I recently interviewed the radio DJ Shaun Keaveny on behalf of a trouser company called Spoke. Shaun anchors the breakfast show on BBC Radio 6 Music, which means that, five days a week, he has to get up at stupid o’clock. So I asked him. I said: tell us your tips for dealing with the soul-erosion of prolonged sleep deprivation. He thought about it. He ran his palms pensively over the smooth stretch-cotton of his Spoke chinos. Then he replied: you need to go to bed early.
That was it. He’d been hosting the breakfast show for ten years and that was the full extent of his insight. But of course he was right.
The point is that most of the really profound pieces of life advice are actually bloody obvious. It’s just that, sometimes, we need to be told. Which is why the idea behind Desperately Seeking Self-Improvement is so terrific. Two sceptical business school professors, André Spicer and Carl Cederström, devote a year to exploring what used to be known as the self-help industry but is now called the optimisation industry because it sounds cooler. In January they focus on Productivity. In February, it’s Body. And so on, through Brain, Relationships, Spirituality, Sex, Pleasure, Creativity, Money, Morality and Attention, before winding up, optimistically as it turns out, with Meaning.
The idea is that these guys test out the technical tricks and intricate techniques so that you don’t have to. And then they report back, saying whether they’re transformative or a load of baloney.
And we do learn a few things from this slim and genial survey. We learn about the Pomodoro concentration technique (work for twenty-five minutes, then take a five-minute break). We learn about the Tabata exercise technique (alternate between intense activity and rest). But most of what we learn is interesting without being useful, except as a reason not to take optimisation too seriously. We learn that there are some truly ridiculous apps out there, with an appeal that must surely be limited (Poo Keeper, anyone?). We learn that a surprising proportion of optimisation gurus are muscular middle-aged men with shaven heads, prompting us to wonder if the whole optimisation industry may be rooted in midlife crises triggered by male pattern baldness.
We learn that a lot of these guys are preening, priapic prats. I particularly enjoyed the description of one of the creators of neuro-linguistic programming, who bounds on stage at a conference and starts yelling about how he hasn’t taken a holiday in eight years and then claims that he can kill anyone with his bare hands. Later, he declares that the hotel where the conference is being held is haunted. But don’t worry, he assures his bedazzled audience, ‘I’ve performed exorcisms. I know a lot about demons.’ This magnificent vaunt struck me as a bit like whispering in a woman’s ear, ‘I’m very good at sex’, before making love to her. You may turn out to be very good at sex, but you’re still an asshole.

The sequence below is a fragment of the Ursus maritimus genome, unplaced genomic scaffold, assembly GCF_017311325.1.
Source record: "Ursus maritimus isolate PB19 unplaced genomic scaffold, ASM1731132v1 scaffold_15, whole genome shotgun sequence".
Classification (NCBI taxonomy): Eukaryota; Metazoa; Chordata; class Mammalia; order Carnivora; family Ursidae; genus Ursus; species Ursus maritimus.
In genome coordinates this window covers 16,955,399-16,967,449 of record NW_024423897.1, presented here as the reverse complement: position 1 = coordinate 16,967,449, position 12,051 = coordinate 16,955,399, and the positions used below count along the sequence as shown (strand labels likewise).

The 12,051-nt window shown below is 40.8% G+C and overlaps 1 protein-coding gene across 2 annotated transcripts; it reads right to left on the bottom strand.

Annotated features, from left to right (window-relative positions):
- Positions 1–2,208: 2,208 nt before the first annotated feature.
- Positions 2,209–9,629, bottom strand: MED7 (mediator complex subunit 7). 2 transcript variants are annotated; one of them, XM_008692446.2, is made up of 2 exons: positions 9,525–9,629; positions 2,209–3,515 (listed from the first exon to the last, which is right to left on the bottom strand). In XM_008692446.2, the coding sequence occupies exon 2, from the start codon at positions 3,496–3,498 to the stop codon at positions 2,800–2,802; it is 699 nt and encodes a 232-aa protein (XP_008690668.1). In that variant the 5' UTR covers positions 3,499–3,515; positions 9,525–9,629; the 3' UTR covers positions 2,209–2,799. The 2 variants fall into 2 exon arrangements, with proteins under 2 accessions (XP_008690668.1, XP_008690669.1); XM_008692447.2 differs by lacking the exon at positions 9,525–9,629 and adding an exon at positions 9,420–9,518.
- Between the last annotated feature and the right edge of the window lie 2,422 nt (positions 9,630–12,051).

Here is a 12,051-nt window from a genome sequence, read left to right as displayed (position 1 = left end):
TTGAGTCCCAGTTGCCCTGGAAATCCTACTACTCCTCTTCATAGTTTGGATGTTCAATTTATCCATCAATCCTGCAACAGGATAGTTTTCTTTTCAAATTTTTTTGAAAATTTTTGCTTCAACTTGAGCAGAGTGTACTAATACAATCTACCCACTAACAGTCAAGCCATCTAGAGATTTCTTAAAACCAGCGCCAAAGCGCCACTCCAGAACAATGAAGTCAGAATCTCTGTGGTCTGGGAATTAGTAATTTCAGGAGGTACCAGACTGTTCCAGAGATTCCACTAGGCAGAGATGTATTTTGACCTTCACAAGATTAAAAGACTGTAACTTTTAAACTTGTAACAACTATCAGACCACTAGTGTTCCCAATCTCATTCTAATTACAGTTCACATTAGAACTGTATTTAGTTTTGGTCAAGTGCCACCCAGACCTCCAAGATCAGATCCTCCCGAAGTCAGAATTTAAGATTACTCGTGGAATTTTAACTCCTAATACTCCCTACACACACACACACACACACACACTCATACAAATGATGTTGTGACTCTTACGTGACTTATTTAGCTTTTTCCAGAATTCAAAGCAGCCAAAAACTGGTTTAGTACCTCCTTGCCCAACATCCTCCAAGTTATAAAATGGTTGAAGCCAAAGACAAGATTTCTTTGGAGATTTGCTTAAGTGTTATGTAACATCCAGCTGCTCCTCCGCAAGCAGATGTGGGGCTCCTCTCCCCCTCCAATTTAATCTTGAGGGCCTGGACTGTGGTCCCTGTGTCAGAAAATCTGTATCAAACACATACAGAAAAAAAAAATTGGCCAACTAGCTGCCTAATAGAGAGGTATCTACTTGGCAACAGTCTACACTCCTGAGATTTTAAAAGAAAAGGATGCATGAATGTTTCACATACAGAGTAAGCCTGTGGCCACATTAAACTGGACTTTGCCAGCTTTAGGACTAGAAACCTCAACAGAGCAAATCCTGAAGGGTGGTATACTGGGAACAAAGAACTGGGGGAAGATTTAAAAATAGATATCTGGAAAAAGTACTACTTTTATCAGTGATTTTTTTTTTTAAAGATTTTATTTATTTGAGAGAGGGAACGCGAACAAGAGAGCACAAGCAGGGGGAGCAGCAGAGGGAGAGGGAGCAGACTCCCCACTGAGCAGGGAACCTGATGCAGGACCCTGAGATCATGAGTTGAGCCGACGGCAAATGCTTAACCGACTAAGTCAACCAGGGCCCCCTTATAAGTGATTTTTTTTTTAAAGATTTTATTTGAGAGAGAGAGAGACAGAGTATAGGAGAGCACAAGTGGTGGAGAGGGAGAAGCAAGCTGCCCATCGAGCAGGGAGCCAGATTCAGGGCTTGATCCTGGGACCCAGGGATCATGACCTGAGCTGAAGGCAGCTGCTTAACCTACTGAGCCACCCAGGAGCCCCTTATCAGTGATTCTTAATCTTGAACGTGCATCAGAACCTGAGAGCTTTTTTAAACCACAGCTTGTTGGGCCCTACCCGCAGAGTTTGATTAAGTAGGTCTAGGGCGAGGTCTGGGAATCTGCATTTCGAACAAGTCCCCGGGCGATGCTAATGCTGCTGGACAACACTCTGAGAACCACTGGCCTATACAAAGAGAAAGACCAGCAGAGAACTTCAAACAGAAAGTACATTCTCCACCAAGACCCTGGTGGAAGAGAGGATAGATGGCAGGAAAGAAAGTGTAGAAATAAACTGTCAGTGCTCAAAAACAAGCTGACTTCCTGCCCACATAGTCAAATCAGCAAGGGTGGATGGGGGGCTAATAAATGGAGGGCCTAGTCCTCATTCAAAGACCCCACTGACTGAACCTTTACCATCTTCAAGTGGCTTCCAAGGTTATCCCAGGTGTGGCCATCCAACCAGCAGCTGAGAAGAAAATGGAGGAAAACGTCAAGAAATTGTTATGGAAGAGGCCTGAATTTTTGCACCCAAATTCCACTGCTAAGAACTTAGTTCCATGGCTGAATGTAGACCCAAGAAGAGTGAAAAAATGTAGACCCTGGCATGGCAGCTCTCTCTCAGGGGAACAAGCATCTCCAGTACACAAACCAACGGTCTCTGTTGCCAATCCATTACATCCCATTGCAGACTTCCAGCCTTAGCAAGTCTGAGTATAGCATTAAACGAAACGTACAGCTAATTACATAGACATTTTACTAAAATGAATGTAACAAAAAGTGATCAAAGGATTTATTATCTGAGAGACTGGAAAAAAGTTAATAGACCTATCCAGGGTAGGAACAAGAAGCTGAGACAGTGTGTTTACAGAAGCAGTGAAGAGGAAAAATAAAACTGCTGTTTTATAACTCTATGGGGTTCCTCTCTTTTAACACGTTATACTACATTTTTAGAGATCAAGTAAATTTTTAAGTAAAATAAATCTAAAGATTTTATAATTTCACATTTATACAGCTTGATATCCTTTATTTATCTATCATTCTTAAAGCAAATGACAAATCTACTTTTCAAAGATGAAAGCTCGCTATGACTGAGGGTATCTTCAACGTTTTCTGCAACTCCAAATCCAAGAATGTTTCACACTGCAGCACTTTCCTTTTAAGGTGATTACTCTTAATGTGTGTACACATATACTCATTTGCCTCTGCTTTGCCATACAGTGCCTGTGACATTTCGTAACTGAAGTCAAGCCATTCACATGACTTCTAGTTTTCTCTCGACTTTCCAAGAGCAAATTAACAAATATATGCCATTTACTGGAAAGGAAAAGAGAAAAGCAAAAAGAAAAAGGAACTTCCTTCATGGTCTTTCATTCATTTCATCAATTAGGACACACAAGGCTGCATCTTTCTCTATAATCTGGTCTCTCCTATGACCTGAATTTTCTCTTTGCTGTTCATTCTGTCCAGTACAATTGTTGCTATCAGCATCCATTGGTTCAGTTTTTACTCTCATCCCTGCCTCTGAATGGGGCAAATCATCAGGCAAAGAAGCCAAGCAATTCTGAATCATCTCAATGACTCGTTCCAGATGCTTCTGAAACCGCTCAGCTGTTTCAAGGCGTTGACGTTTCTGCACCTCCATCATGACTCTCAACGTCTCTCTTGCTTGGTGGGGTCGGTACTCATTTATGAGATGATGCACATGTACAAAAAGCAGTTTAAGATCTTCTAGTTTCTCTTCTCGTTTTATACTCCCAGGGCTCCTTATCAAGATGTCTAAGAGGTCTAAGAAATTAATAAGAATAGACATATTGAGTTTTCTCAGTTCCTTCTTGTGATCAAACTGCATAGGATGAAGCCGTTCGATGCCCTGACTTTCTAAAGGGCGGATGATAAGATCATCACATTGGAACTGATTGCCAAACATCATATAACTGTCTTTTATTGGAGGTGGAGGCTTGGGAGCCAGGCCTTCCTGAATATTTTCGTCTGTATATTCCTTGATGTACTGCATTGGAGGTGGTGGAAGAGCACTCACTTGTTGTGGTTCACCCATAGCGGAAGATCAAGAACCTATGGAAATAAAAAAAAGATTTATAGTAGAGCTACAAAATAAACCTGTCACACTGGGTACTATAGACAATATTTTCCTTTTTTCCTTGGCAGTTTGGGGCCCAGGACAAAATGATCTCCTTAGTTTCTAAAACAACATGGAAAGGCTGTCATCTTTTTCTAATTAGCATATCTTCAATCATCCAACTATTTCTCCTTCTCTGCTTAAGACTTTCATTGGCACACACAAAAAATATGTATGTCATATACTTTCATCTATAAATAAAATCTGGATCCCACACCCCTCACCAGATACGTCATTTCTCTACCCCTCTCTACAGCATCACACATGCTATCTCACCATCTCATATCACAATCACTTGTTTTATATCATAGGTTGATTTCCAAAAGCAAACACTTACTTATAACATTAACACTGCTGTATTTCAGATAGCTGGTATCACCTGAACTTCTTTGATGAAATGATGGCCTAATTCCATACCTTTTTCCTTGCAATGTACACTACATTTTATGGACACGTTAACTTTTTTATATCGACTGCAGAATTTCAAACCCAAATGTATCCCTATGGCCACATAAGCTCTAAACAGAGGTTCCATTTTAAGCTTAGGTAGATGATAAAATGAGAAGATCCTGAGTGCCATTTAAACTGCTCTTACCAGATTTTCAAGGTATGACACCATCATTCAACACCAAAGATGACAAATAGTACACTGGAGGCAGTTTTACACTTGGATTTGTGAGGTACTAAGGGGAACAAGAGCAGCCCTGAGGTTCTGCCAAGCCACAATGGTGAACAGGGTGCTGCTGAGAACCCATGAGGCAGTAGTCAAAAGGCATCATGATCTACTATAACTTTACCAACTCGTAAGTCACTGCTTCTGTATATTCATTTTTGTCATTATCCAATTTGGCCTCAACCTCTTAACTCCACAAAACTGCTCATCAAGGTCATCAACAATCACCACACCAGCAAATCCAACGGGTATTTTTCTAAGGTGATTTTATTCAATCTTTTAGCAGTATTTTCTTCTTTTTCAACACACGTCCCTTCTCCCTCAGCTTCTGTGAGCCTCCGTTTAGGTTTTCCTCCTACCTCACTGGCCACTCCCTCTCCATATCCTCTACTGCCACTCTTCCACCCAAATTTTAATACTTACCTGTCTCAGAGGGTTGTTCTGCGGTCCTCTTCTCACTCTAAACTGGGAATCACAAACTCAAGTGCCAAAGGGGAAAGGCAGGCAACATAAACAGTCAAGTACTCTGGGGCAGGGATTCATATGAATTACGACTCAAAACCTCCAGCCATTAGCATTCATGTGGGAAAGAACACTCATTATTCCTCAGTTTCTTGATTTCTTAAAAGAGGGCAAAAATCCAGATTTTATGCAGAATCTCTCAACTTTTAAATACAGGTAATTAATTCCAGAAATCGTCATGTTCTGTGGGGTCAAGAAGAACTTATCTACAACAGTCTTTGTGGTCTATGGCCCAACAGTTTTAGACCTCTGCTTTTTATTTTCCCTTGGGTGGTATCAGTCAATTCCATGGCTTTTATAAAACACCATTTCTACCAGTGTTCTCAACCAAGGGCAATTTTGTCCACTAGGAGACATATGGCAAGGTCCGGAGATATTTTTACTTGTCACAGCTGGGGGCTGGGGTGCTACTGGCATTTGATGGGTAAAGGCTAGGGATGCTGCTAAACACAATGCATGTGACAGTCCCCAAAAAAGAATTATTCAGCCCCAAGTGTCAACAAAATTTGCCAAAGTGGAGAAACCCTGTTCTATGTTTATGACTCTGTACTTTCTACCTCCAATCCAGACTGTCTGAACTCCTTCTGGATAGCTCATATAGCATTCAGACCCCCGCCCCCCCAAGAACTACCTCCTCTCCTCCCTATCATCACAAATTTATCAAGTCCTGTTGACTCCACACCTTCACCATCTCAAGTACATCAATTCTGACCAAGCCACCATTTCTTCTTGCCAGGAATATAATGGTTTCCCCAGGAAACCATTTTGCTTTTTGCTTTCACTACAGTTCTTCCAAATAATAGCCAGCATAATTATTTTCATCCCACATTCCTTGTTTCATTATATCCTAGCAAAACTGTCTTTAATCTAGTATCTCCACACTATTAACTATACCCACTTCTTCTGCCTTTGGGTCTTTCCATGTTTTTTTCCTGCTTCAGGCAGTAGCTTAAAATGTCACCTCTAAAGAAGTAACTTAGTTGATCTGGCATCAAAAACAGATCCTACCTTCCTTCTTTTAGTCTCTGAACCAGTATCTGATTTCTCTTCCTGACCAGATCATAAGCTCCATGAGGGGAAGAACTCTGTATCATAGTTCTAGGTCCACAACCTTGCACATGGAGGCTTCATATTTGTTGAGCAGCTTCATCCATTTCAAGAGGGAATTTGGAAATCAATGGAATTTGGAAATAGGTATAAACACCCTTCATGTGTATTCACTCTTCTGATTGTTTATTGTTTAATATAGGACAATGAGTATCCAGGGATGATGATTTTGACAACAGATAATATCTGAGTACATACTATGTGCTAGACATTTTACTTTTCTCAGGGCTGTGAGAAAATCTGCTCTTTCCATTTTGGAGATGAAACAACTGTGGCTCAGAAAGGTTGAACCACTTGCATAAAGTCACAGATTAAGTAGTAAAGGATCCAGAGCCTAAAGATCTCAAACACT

If this had been the general tenor of the book, I would have loved it. Or if it had devoted itself to extracting useful life tips and repackaging them in enjoyably banal form, then ditto. Or if, conceivably, it had somehow managed both, it could have been a book for the ages. But I’m afraid to say that, although the idea is appealing, the structure beautiful, the writing elegant and the authors talented, entertaining and (not always a given) broadly likeable, I cannot wholeheartedly recommend Desperately Seeking Self-Improvement.
For one thing, a month isn’t really long enough for exploring most of their chosen areas. If you’re a man trying to achieve multiple orgasms, you probably need to put in the time. That’s just my guess. For another thing, they don’t settle on whether they’re serious about self-improvement or want to mock it. The result is a fuzziness. One problem with the pose of post-irony – when you leave it vague as to whether you’re ever being serious about anything – is that it’s a kind of commitment aversion. There comes a point when you have to take a stance.
I’m guilty of this too, so I associated with Spicer and Cederström. At times I admired their honesty. This book is at its strongest as a frank portrait of the tensions of collaboration. The authors get on each other’s nerves. Like TED Talk equivalents of John McEnroe and Björn Borg, they are character opposites, and the differences between them increasingly take their toll. Personally, I preferred the maverick Spicer for his readiness to make a fool of himself, although I feel obliged to applaud in passing the lofty Cederström for his bravery in trying out a prostate vibrator.
In the final chapter, the duo wonder what the point has been. They don’t really have an answer. And that, I suppose, is a kind of answer in itself.